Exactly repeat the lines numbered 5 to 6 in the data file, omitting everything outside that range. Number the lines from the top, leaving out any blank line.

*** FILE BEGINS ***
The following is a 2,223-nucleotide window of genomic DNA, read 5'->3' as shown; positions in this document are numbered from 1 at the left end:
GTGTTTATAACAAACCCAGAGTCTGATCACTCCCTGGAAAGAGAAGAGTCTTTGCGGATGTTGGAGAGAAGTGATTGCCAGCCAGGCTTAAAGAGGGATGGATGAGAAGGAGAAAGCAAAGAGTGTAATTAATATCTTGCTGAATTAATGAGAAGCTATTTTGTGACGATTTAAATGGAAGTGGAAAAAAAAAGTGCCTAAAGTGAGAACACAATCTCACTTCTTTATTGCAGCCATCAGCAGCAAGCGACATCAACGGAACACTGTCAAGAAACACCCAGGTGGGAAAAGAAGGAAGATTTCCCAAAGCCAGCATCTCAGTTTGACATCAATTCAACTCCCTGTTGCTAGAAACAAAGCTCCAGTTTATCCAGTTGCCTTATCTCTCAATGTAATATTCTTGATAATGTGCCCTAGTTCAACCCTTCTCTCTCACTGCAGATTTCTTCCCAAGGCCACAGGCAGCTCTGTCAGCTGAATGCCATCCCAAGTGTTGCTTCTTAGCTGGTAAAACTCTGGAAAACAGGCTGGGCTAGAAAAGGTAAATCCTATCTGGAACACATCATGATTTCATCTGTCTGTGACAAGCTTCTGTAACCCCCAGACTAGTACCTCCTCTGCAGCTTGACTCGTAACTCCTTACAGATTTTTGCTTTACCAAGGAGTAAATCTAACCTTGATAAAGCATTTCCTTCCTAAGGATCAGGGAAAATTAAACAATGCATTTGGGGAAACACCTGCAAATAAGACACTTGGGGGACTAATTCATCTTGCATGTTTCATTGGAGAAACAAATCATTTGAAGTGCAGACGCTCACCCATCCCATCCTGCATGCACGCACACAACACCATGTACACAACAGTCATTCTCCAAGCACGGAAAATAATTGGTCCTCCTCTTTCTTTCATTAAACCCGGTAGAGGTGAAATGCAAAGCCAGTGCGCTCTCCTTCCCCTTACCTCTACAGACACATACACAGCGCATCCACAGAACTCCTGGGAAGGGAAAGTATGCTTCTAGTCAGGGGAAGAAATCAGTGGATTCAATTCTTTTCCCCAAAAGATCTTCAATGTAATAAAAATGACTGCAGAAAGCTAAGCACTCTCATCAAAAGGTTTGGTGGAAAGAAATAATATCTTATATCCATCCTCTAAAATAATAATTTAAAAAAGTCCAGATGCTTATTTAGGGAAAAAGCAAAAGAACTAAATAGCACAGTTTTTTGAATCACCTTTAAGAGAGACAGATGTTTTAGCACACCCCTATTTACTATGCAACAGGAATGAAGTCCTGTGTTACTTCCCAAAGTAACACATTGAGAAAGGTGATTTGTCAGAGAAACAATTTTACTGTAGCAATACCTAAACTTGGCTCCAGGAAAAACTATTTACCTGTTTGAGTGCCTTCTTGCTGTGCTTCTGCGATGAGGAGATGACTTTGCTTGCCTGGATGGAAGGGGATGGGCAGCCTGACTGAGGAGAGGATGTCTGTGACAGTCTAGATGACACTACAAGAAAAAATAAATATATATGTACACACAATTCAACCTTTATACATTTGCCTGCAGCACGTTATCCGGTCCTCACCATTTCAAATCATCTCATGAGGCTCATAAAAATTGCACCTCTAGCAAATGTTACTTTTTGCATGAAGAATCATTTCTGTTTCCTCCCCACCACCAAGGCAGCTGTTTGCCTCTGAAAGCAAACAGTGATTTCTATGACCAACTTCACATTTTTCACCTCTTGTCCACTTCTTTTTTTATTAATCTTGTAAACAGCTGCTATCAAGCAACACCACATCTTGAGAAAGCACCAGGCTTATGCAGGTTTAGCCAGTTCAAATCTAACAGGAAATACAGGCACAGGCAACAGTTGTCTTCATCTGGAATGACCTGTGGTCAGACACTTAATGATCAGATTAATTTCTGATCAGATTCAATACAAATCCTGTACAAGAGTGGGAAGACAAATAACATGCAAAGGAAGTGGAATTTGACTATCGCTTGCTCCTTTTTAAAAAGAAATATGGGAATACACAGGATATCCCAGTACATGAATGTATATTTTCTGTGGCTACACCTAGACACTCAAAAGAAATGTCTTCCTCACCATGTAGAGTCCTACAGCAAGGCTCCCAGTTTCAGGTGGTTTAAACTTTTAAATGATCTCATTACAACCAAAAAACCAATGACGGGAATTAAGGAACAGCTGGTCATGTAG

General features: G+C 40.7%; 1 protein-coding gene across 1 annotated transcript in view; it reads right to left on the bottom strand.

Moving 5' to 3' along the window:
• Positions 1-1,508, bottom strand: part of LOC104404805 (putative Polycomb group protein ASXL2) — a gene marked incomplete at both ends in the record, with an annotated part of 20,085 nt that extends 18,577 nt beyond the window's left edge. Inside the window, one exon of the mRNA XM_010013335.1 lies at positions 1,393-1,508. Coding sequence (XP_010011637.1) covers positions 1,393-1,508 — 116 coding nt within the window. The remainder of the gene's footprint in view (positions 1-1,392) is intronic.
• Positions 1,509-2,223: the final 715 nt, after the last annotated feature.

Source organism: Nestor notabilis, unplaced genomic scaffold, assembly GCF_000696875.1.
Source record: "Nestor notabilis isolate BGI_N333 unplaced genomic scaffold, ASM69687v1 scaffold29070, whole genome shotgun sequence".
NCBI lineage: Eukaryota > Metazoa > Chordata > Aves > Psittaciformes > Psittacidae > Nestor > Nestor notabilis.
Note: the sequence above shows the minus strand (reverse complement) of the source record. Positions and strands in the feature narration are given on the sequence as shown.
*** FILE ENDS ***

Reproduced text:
• Positions 1-1,508, bottom strand: part of LOC104404805 (putative Polycomb group protein ASXL2) — a gene marked incomplete at both ends in the record, with an annotated part of 20,085 nt that extends 18,577 nt beyond the window's left edge. Inside the window, one exon of the mRNA XM_010013335.1 lies at positions 1,393-1,508. Coding sequence (XP_010011637.1) covers positions 1,393-1,508 — 116 coding nt within the window. The remainder of the gene's footprint in view (positions 1-1,392) is intronic.
• Positions 1,509-2,223: the final 715 nt, after the last annotated feature.